How Long Should Children Sleep in Their Parents' Room?
Knowing when children are ready to sleep in their own bed or move out of their parents’ room can be a complex issue. How do you know when it’s the right time?
Co-sleeping is a highly common phenomenon that comes with its share of pros and cons. The fact is, we’re defenseless mammals when we’re born. We require more time under the care of our parents than many other species.
This ancestral instinct makes children want to sleep in their parents’ room – it’s something that’s in our genes. Although many say that babies are manipulative, the truth is that newborns have a profound need for protection. It’s their natural instinct to want to be close to their mothers.
Many mothers also consider it easier to sleep near their babies. This saves them from the hassle of having to get up frequently during the night to tend to their little ones.
Among the disadvantages of co-sleeping is a risk of asphyxiation when babies are very small. We can also mention the fact that, once children get used to sleeping with their parents, it can be hard to move them to their own room.
When is the right time to move children out of their parents’ room?
If you’ve opted to co-sleep with your baby, you might be asking yourself how long you should continue. When’s the right time to move your baby out of your room? Unfortunately, there’s no exact answer to these questions.
Rather, the right time will depend on each family’s particular dynamics and the characteristics of each baby. However, what’s certain is that, if we’re no longer sleeping well or this is causing issues for you and your partner, it’s time for a change.
Something that has helped many parents is to use a special crib that slides right up to your bed. You can place a normal crib alongside your bed as well.
That way, your little one won’t feel alone. He or she will be protected and, at the same time, you and your partner will have your own space.
Is your child ready to move into a room of his or her own?
An indicator that children are ready to sleep on their own is when they sleep through the night without waking up. If this is the case, then you can consider moving your child to a nearby bedroom. Some babies sleep through the night when they’re very small, but they’re the minority.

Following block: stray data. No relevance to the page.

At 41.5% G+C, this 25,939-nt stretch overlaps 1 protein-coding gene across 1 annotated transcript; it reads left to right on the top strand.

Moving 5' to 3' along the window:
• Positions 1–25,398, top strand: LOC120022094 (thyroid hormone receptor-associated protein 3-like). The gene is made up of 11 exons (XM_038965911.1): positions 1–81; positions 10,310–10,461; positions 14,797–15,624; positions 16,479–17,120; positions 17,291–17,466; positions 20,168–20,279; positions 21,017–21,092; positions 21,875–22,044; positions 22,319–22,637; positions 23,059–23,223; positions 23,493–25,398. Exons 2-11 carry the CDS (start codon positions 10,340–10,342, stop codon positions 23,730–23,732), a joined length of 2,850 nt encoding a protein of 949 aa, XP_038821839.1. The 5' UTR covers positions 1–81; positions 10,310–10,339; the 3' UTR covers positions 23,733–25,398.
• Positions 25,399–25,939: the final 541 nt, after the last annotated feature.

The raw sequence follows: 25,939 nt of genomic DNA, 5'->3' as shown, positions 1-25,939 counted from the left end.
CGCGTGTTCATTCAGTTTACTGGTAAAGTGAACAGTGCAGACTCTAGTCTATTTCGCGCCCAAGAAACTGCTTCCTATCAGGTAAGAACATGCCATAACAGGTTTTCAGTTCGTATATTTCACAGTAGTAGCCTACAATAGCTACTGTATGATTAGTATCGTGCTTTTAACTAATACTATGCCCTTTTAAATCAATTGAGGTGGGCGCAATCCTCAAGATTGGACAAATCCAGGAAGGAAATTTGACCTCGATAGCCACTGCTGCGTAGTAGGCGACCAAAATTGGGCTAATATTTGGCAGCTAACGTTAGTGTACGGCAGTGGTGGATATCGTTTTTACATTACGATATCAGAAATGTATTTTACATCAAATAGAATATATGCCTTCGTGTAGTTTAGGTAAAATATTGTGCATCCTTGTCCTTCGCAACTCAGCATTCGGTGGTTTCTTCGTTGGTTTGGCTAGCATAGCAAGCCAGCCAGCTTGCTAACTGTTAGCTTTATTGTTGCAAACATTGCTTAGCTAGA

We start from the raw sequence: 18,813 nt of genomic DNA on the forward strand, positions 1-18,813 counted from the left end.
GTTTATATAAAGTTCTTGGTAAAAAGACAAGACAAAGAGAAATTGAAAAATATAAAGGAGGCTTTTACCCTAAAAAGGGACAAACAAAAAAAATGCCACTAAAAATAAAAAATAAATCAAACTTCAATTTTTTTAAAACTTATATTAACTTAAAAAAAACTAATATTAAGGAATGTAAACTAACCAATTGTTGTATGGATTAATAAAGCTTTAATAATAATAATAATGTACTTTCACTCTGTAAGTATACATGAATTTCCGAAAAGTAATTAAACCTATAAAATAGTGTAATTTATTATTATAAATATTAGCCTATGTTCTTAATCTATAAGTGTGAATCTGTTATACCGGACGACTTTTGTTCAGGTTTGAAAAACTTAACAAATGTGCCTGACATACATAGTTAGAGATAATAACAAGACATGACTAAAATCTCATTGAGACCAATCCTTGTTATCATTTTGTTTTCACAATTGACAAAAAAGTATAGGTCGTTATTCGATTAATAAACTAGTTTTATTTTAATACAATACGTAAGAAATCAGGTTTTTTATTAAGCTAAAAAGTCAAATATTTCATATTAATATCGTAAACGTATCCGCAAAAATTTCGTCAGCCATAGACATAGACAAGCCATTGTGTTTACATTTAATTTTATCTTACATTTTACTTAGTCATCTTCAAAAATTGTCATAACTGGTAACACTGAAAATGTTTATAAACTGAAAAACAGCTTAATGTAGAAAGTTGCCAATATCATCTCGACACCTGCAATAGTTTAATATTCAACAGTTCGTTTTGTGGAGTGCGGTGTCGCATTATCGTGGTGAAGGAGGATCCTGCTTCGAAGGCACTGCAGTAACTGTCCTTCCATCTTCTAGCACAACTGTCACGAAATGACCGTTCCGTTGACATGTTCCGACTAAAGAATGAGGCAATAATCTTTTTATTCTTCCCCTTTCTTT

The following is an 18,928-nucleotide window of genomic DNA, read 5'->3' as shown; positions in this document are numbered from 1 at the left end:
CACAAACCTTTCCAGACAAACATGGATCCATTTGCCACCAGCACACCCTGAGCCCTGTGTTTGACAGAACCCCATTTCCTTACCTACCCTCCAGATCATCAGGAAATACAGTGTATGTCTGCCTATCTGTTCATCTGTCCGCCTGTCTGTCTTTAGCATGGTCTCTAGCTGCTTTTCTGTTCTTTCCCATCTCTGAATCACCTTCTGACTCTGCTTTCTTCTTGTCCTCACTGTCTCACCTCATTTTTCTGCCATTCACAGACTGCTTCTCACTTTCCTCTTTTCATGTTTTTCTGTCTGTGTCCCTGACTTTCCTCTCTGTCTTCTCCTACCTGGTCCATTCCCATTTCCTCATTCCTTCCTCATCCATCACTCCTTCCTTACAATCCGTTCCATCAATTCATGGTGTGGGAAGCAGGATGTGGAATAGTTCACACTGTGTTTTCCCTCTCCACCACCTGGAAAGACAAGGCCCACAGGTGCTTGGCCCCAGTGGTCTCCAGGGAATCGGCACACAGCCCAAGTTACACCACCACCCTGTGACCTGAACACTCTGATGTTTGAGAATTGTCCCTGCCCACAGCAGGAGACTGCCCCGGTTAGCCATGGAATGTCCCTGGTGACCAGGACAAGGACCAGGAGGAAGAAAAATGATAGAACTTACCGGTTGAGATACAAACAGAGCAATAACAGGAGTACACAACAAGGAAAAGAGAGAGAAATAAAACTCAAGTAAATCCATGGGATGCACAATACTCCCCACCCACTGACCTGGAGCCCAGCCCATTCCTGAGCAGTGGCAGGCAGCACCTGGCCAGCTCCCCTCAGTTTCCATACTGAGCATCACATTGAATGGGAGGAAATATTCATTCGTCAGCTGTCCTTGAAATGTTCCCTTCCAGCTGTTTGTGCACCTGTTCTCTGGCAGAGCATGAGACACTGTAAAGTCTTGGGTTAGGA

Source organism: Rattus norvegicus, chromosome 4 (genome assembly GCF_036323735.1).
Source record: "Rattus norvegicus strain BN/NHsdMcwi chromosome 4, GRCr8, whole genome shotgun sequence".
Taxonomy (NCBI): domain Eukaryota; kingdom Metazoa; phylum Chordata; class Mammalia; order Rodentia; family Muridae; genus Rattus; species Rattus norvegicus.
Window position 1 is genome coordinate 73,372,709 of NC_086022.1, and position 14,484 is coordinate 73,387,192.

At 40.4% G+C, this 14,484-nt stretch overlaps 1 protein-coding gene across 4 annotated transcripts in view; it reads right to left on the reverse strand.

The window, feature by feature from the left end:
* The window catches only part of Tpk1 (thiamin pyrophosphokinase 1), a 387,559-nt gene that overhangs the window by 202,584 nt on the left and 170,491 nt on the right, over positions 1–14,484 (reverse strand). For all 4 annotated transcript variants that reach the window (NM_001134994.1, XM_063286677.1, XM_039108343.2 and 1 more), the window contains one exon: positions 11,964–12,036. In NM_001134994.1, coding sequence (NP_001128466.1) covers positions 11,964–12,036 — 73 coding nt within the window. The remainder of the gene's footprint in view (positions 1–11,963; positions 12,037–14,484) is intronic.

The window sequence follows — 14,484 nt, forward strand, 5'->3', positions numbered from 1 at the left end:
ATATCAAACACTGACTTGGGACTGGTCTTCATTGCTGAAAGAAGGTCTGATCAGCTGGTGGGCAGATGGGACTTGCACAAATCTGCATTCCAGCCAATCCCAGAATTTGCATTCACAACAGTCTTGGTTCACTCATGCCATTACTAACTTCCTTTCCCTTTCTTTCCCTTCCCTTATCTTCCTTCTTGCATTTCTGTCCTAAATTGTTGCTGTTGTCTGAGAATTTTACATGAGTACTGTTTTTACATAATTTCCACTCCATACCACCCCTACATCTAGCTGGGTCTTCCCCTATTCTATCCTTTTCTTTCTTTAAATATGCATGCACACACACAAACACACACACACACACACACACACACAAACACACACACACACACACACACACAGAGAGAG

In most cases, babies wake up several times throughout the night. Some say that, as long as this is true, babies should remain in their parents’ room.
It’s unhealthy for babies to sleep on their own before 3 months of age
This practice can be very dangerous. The level of cerebral stress that children suffer when they feel abandoned is extremely high. These babies do eventually fall asleep, but only because the brain secretes a high amount of “sedatives.”
These sedatives are a sort of neurological protection. In some cases, babies can even have convulsions as a result of the extreme stress they experience.
This doesn’t mean your children should sleep with their parents for their entire lives. Nor should you feel guilty for the decision you make. However, it’s important that you understand that it’s completely normal and healthy for babies to want to sleep with their parents.
You should always keep in mind that babies aren’t born programmed for this world where mothers have so many other responsibilities.
“The right time to move a child to another room will depend on each family’s particular dynamics and the characteristics of each baby. However, what’s certain is that, if we’re no longer sleeping well or this is causing issues for you and your partner, it’s time for a change”
Be firm, but loving
If you have an older child – at least 3 years old – that you want to move out of your room, do so lovingly. Offer your child a beautiful and attractive bed just for him or her.
Assure your child that he or she is old enough for this step. Negotiate, but be firm. Don’t make this into an unpleasant experience for your child.
This is especially important if the other parent is uncomfortable. Couples need a space for intimacy. You and your partner’s bed is a sacred place and should be treated as such.
The right moment
So then, the best time to move your children to a new room is when it’s beneficial for them, and not harmful. If you go about it the wrong way, your baby will resist, but eventually give in.
You may think you’ve been successful, but how does your child really feel? Are you producing anxiety or contributing to an anxious personality?
Being a parent can be tiring, but we need to be willing to respect our children’s natural processes. Even the most primitive of animals do this. For example, an eagle never kicks her offspring out of the nest prematurely, but rather waits until just the right time.
Don’t allow social pressure to get the best of you. Each child is unique and deserves to be loved and treated as an individual. The good news is that, sooner or later, your children will eventually be ready to move out of their parents’ room.